Coroners and Justice Act 2009

The UK Coroners and Justice Act 2009 sets out offences for non-photographic visual depictions of child sex abuse displayed online.

The Coroners and Justice Act 2009 makes it illegal to own pornographic pictures depicting under-18s participating in sexual activities, or depictions of sexual activity in the presence of someone under 18.

IT professionals need to be aware of the offences which this Act carries and factor in protection as part of their IT strategy to deal with illegal or illicit images.

The Coroners and Justice Act 2009 amends the law relating to coroners, to investigation of deaths and to certification and registration of deaths;

The Act also

  • amends the criminal law;
  • makes provision about criminal justice and about dealing with offenders;
  • makes provision about the Commissioner for Victims and Witnesses;
  • makes provision relating to the security of court and other buildings;
  • makes provision about legal aid and about payments for legal services provided in connection with employment matters;
  • makes provision for payments to be made by offenders in respect of benefits derived from the exploitation of material pertaining to offences;

Offences


Online non-photographic visual depictions of the sexual abuse of children are covered by Sections 62 to 69 of the Coroners and Justice Act 2009, if it is proved that the image:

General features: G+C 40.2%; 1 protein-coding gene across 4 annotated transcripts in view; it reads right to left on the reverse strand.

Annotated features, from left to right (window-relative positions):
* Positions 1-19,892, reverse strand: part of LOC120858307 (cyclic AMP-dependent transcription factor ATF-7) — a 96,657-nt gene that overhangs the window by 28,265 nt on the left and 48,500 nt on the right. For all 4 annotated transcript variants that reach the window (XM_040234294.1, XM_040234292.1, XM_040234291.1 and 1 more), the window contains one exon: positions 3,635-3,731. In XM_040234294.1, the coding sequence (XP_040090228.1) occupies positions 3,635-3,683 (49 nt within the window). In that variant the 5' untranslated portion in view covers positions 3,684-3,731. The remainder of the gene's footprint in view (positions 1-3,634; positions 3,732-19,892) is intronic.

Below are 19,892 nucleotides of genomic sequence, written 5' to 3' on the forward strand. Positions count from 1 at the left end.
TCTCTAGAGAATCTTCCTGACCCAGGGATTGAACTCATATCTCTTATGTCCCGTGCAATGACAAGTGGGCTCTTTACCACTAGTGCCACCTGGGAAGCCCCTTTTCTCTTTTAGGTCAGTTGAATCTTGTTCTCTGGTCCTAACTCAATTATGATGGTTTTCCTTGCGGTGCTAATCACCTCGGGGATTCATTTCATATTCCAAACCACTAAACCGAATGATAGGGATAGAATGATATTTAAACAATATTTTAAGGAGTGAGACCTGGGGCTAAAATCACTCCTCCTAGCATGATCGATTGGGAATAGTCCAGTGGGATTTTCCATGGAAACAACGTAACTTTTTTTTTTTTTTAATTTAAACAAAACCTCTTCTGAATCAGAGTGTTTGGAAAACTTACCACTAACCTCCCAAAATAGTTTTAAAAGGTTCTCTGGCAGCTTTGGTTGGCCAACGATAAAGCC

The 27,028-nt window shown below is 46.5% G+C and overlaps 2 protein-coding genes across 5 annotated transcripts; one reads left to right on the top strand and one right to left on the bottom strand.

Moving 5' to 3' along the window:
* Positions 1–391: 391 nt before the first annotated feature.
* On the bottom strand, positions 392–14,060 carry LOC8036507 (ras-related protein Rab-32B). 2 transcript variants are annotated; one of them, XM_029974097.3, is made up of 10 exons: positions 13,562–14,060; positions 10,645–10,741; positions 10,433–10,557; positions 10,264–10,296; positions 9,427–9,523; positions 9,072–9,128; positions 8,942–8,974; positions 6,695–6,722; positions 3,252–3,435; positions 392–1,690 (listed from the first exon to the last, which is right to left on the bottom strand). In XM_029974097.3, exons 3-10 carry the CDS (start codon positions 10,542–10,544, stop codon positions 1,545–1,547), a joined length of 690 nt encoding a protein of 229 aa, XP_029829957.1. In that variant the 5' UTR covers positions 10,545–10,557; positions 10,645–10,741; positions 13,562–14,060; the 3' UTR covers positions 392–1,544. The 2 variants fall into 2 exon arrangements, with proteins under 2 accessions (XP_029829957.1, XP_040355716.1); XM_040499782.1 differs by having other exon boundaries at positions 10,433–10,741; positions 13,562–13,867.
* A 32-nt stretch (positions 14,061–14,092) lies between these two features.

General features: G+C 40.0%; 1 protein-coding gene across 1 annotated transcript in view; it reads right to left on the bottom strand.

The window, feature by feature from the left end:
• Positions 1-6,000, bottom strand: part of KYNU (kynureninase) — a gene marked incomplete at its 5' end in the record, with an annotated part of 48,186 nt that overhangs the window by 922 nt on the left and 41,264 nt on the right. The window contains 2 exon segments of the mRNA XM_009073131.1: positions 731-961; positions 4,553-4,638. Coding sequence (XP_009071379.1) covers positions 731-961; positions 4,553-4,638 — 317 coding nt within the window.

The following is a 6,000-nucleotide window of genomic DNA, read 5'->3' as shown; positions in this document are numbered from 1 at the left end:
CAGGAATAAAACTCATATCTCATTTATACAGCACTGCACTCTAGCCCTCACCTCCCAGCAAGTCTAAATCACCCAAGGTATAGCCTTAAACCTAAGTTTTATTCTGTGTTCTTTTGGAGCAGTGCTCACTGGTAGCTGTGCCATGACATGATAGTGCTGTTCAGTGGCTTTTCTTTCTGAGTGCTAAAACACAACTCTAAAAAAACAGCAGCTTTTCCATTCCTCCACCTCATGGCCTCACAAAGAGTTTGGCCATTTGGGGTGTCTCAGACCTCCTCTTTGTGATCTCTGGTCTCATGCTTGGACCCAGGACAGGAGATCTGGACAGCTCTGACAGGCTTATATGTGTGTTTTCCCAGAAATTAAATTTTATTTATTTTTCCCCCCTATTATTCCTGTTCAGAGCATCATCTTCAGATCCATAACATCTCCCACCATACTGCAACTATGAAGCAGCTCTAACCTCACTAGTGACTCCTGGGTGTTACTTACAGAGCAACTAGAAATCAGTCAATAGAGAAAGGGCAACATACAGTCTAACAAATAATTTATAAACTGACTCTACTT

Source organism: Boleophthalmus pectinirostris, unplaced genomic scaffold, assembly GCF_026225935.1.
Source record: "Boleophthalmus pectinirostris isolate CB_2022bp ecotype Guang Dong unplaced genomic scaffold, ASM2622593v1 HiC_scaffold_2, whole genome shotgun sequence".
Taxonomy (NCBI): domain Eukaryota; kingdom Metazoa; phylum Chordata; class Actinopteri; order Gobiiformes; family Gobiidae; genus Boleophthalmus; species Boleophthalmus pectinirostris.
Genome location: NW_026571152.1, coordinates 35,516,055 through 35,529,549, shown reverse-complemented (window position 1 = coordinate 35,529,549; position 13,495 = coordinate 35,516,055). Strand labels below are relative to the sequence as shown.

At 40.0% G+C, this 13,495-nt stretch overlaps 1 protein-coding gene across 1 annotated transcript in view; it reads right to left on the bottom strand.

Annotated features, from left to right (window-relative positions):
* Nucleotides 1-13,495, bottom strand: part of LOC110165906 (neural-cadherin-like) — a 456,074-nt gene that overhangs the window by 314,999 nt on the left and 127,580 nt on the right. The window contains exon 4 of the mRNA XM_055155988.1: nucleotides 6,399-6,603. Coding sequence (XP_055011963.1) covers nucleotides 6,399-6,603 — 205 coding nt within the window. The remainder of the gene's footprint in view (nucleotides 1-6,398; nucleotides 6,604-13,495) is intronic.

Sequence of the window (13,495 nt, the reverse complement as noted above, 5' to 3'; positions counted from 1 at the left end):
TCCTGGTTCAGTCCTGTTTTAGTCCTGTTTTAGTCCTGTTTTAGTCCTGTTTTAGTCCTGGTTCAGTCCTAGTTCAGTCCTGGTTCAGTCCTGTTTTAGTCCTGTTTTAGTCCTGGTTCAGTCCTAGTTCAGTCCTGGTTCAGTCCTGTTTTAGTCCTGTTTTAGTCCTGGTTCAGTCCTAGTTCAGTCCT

1) is pornographic;

2) is grossly offensive, disgusting, or otherwise of an obscene character;

3) focuses solely or principally on a child’s genitals or anal region, or portrays any of the following acts:

  • the performance by a person of an act of intercourse or oral sex with or in the presence of a child;
  • an act of masturbation by, of, involving or in the presence of a child;
  • an act which involves penetration of the vagina or anus of a child with a part of a person’s body or with anything else;
  • an act of penetration, in the presence of a child, of the vagina or anus of a person with a part of a person’s body or with anything else;
  • the performance by a child of an act of intercourse or oral sex with an animal (whether dead or alive or imaginary);
  • the performance by a person of an act of intercourse or oral sex with an animal (whether dead or alive or imaginary) in the presence of a child.

Offences against sexual orientation


The Criminal Justice and Immigration Act 2008 amended Part 3A of the Public Order Act 1986 to extend hate crime legislation to cover "hatred against a group of persons defined by reference to sexual orientation (whether towards persons of the same sex, the opposite sex or both)."

To prevent that Act being used to inhibit freedom of speech on the subject of homosexuality, the Criminal Justice and Immigration Act also inserted a new section 29JA, entitled"Protection of freedom of expression (sexual orientation)" but sometimes known as the Waddington Amendment (after Lord Waddington who introduced it).

It reads:

"In this Part, for the avoidance of doubt, the discussion or criticism of sexual conduct or practices or the urging of persons to refrain from or modify such conduct or practices shall not be taken of itself to be threatening or intended to stir up hatred."


Reference


Coroners and Justice Act 2009

UK/2009/C/25